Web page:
11. Only in a society which maintains a level of 95% of alimony and child support being paid by men to women can men and women be considered as equals.

12. An airline stewardess who earned $20,000 a year at the time that she married a baseball player earning $6 million a year is entitled, in the event of a divorce, to $3 million for each year of the marriage and probably more.

13. A man's opinions on how to rear and/or raise a child are invalid because he is not the child's mother. However, his financial obligation is greater because no woman gets pregnant by herself.

14. Disagreeing with any of these statements makes you anti-woman and/or a misogynist.

15. Legislature Seats must be allocated to women and women must be allowed to bypass the democratic winnowing process in order to guarantee female representation and, thereby, make democracy fairer.


Then in the 10/1/33 strip Tracy says to the mobsters: "At last, Buckley – we've caught two of you bombers and "enforcers" red-handed. You see, this store was opened up a few days ago just to trap you racketeers. We knew you'd be muscling in here soon…of course you're only small fry. But we'll have your bosses soon." All in one word balloon. And then (I swear I'm not making this up) he grabs Tess by the arm while she takes off her disguise and says "There's a signal button under his counter connected by private wire direct to the radio room at headquarters, and the lady that pushed that button when you walked in here is none other than Miss Tess Trueheart plus dark glasses and a wig." And just in case these mobsters who traffic in extreme personal violence didn't pick up on that, Pat Patton gleefully yells, "TESS!" from the background.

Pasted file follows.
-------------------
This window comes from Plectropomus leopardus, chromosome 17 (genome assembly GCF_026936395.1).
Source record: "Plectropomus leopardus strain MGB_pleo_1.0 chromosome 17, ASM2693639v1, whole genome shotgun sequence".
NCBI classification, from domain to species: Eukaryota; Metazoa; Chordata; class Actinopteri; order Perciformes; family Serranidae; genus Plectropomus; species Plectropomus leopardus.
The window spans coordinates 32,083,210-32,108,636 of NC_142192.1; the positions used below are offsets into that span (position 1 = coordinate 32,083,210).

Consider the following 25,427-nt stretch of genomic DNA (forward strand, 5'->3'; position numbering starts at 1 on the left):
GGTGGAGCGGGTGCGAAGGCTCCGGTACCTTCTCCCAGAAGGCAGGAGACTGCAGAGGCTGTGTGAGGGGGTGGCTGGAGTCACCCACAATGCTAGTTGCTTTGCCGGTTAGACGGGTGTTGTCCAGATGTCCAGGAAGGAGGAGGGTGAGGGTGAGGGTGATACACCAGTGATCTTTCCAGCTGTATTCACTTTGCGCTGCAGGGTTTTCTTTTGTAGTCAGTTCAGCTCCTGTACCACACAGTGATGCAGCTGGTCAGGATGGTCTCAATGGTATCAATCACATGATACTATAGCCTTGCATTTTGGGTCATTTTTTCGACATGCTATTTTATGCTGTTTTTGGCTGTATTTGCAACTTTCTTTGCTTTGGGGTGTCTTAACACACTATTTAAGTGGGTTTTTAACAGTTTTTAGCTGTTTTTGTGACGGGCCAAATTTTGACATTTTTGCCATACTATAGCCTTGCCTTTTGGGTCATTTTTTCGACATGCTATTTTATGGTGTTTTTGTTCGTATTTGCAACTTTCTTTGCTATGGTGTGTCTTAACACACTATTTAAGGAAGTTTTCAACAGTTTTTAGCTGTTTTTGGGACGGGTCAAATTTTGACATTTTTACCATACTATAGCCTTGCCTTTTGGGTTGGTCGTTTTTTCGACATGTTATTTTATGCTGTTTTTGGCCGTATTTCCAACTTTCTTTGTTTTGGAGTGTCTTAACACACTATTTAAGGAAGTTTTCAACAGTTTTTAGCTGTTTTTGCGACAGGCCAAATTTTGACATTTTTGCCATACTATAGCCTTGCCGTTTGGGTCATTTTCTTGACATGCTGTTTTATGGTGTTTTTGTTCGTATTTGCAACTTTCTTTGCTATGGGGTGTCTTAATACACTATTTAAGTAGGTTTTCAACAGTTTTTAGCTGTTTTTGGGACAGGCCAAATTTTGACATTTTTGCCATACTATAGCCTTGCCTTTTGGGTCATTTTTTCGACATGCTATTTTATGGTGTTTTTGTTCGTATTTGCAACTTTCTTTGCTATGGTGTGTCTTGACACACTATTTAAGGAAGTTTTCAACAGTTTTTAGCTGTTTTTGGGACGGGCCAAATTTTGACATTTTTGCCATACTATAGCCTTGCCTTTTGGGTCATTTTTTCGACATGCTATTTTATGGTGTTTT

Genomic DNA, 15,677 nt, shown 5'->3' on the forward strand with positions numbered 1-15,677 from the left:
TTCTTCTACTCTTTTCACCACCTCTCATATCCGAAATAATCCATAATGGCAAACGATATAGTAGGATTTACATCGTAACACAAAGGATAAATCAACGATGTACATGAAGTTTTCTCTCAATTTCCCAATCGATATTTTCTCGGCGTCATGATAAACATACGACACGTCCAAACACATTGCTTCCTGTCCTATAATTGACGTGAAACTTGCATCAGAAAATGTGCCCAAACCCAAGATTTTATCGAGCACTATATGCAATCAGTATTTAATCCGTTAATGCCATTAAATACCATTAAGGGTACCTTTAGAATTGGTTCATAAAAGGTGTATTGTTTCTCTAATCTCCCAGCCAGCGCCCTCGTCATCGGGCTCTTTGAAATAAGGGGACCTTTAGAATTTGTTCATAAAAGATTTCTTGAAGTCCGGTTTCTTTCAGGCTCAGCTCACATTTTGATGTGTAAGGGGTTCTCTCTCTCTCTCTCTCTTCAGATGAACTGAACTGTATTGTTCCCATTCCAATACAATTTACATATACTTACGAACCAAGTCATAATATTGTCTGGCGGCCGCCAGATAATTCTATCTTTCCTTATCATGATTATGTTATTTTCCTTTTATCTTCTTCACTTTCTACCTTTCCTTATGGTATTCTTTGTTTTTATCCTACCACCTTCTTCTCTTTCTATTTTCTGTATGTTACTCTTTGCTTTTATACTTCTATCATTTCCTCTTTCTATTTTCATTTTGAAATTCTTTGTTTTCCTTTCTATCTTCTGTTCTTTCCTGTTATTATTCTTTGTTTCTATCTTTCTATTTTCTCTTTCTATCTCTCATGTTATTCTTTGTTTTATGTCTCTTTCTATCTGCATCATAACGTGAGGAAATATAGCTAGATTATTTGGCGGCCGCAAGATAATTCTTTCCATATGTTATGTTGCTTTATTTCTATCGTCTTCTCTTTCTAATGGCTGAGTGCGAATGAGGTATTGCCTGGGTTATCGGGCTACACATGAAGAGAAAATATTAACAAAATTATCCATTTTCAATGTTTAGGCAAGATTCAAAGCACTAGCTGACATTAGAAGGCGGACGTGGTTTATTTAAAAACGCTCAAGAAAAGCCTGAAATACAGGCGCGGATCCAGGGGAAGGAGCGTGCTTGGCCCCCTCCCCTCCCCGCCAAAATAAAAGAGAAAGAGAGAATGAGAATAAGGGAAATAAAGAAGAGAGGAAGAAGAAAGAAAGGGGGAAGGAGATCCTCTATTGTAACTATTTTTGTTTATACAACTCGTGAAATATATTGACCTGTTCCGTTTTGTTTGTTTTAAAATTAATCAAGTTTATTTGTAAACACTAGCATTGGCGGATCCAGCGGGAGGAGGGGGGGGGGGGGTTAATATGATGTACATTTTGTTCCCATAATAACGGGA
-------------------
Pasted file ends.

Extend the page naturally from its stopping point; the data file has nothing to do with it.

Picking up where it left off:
These are just the small fry, the big bosses are still on the loose, and Tracy goes out of his way to let them know they were done in by Dick Tracy's own girlfriend.